PARIS/MADRID (Reuters) - Airbus Group (AIR.PA) investors fretted on Monday about the fate of Europe’s largest defense project as an investigation into what caused Saturday’s fatal crash of an A400M military transporter plane got off to a slow start.
Four crew were killed in the accident during testing outside Seville, which prompted Britain, Germany, Malaysia and Turkey to ground their fleets of Europe’s new troop and cargo carrier.
France said it would keep flying its planes, while Airbus pledged to resume flight testing on Tuesday with the head of its military aircraft business, Fernando Alonso, on board.
There was no official word on the cause of the crash but investigators’ attention was expected to focus partly on the plane’s turboprop powerplants. Germany’s Der Spiegel magazine reported that a survivor had said the plane suffered “multiple engine trouble” shortly after takeoff.
A source familiar with the matter confirmed engines were one of the areas under scrutiny but stressed it was too early to say what had caused the crash, with the crucial black box flight recorders held under judicial seal and yet to be analyzed.
Airbus declined to comment. “We have to wait for the results of the investigation,” a spokeswoman said.
Shares in Europe’s largest aerospace group fell as much as 4.5 percent before closing at 62.09 euros, down 2.1 percent.
The A400M Atlas was developed for seven European NATO nations — Belgium, Britain, France, Germany, Luxembourg, Spain and Turkey — at a cost of 20 billion euros ($22 billion).
Malaysia is the only export customer.
The plane entered service in 2013, over three years behind schedule, and just 12 of 174 aircraft sold have been delivered.
Problems in the development of the West’s largest turboprop engines helped to generate billions of euros of cost overruns and a bailout by launch nations in 2010.
New technical problems with A400M military features surfaced last year, leading to fresh delays and a management shake-up.
People with direct knowledge of the matter say the plane suffered engine problems on its maiden flight in December 2009, delaying its landing in front of hundreds of VIPs.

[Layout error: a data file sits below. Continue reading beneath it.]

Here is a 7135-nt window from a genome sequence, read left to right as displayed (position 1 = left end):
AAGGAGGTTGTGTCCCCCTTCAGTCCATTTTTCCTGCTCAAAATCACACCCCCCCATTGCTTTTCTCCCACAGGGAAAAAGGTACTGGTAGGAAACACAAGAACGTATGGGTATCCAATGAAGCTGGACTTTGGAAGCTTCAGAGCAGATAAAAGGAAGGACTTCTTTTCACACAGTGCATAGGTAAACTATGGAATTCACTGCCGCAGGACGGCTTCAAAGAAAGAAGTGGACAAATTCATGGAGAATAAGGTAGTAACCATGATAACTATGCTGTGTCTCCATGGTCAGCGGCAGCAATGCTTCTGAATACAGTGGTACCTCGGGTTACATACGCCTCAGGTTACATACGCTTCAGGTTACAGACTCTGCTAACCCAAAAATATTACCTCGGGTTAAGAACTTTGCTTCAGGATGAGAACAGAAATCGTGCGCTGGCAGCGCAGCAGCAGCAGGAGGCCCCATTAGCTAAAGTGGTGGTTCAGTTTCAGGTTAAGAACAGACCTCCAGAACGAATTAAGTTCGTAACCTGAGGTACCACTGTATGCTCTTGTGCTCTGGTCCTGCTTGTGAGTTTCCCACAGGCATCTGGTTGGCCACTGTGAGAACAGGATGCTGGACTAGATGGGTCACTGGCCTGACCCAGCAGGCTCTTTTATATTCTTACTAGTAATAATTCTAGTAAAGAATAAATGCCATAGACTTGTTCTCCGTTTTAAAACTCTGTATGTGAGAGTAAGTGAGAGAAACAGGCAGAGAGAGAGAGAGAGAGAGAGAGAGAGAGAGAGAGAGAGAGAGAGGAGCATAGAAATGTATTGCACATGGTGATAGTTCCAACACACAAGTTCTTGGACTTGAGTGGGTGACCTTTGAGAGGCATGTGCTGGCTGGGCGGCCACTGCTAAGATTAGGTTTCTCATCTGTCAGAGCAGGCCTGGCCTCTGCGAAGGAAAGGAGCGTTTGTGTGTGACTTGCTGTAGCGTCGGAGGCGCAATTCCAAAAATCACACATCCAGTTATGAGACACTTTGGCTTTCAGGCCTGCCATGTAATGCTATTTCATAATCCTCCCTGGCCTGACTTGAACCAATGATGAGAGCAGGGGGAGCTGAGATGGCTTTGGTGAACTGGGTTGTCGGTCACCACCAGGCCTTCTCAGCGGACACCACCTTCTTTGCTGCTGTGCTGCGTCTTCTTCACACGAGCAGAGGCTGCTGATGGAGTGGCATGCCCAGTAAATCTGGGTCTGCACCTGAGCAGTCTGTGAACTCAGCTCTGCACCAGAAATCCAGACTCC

That consortium was picked after European politicians objected to Airbus’s proposal of an imported engine from Canada.
MTU, which had borne the brunt of criticism over the earlier development problems, declined to comment on Spiegel’s report.
Analysts said Saturday’s accident renewed concerns about deliveries and long-term exports of the plane, but Airbus Group chief executive Tom Enders reaffirmed the company’s commitment to the program as he paid tribute to the crew.
In a letter to staff seen by Reuters, Enders said the quick resumption of testing would “demonstrate to our customers, the air forces, that we fully trust this great transport plane and are as committed to the program and the further ramp-up of deliveries and capabilities as ever.”
Enders asked the company’s 137,000 employees to observe a minute’s silence for the captain, co-pilot and two test engineers who died onboard. Two others remain in hospital.
“The men who lost their lives in Sevilla were great professionals; they knew about the risks of their job and they would not want us to stop flying,” he said.
A memorial service was expected to be held in Seville’s cathedral on Tuesday.
In February, Airbus took 551 million euros in charges for the latest A400M delays, bringing the total written off over the lifetime of the project to more than 4.75 billion euros.
“Airbus can ill afford more delays,” Hamburg stockbrokers Berenberg said in a note.
“Longer-term, this latest development will almost certainly hamper the ability to sell A400M in the export markets, the only way this program will ever make any money.”
People close to the project expressed concerns over the impact of the crash on morale in the Spanish production plant.
The crashed aircraft was due to be delivered to Turkey and was on its maiden test flight when it plowed into a field one mile (1.6 km) north of Seville’s San Pablo airport.
Alonso, the newly promoted head of Airbus Group’s military aircraft business, said Airbus stood ready to assist investigators and called for initial results “as soon as possible”.
But the status of the investigation remained uncertain, with conflicting reports about who would be responsible for the probe. Three sources said the black boxes were being held by judicial authorities, delaying a start to the enquiry.
A person briefed on the matter said late on Monday that the Spanish government had commissioned the country’s military authorities to carry out the crash investigation.
But in what could yet be a time-consuming process, a Spanish judge must first decide whether to release the black boxes and who should be allowed to analyze their contents, another source familiar with the judicial process said.
Additional reporting by Emma Pinedo, Stephen Brown, Maria Sheahan, Sabine Siebold, Julien Toyer, Paul Day and Sudip Kar-Gupta; Editing by Catherine Evans